Despite higher US thermal coal demand and consumption in 2021, Moody’s expects that domestic coal prices will remain subdued. The Powder River Basin (PRB) of Wyoming and Montana remains oversupplied, especially now that US regulators have rejected a proposed merger between Arch and Peabody that would have consolidated a sizable fraction of PRB production.

The PRB’s minimal export volumes reflect the region’s difficult logistics, including social opposition to coal exports in the Pacific Northwest. Moody’s has highlighted repeatedly the challenges in the PRB, including a reiteration of those views following the FTC decision in February 2020. Arch and Peabody are the most significant players in the PRB.

Increased export volumes will be more beneficial to producers in eastern coal basins—the Illinois Basin and especially Northern Appalachia—but increased thermal coal production could more than offset exports’ influence on the Illinois Basin’s supply/demand balance. For example, Alliance has publicly guided to a 10% thermal coal production increase in 2021. Foresight Energy will likely boost its production enough to disrupt certain areas within the region, having emerged from bankruptcy with a much-stronger balance sheet and restructured commercial agreements that had limited its operating flexibility, Moody’s points out. Significant gains in domestic pricing would require additional factors such as operational disruptions or very cold weather.

No US-based coal producer completed an unsecured bond offering in 2020—despite significant issuance in other sectors with similar characteristics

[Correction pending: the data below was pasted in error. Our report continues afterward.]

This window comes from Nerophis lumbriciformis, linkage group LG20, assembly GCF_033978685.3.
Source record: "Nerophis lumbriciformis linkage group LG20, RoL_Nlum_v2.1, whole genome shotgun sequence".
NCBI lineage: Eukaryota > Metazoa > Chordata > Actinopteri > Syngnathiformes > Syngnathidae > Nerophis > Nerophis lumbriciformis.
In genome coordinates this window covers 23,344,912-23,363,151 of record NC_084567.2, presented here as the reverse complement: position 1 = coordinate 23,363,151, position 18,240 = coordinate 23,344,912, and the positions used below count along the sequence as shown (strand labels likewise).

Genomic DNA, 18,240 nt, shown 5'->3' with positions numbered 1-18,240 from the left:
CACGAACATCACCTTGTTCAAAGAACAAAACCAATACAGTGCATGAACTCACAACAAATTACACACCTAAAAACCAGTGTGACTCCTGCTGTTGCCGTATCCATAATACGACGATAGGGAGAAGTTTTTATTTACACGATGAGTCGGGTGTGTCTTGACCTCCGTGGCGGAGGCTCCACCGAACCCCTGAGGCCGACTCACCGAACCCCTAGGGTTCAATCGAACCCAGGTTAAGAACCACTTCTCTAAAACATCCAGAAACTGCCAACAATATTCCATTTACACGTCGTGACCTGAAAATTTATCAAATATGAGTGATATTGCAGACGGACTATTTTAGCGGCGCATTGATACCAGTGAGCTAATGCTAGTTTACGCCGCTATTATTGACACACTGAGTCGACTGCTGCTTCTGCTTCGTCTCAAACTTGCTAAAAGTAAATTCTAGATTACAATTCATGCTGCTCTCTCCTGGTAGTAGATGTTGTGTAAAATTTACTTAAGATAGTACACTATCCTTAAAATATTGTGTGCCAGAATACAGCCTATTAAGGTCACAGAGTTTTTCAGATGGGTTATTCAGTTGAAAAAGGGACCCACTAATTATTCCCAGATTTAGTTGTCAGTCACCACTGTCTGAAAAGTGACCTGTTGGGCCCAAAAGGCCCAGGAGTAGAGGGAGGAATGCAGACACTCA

While the researcher observed meaningful consolidation in other commodity-oriented industries experiencing secular decline, Moody’s anticipates minimal to modest consolidation among thermal coal producers despite the ongoing secular decline in domestic demand for thermal coal. The industry has limited access to capital that helps facilitate M&A transactions, with public companies controlling much of the industry’s production, and ESG-related issues making it more difficult for producers to pursue consolidation deals in light of substantive environmental liabilities and the need to obtain capital to complete deals.

No US-based coal producer completed an unsecured bond offering in 2020—despite significant issuance in other sectors with similar characteristics like cash consumption and an interest in building liquidity. Some producers, such as Alliance and CONSOL, successfully amended credit agreements for revolving credit facilities, Moody’s reports.

Arch, which is finishing a met coal project in West Virginia, raised capital through expanded equipment financing, issuance of convertible debt, and issuance tax-exempt secured debt. Peabody completed a debt exchange transaction as part of a more comprehensive agreement involving bank lenders, bondholders, and surety providers. Only Warrior Met Coal (B2 positive), which is not exposed to thermal coal, has unsecured bonds trading above par today.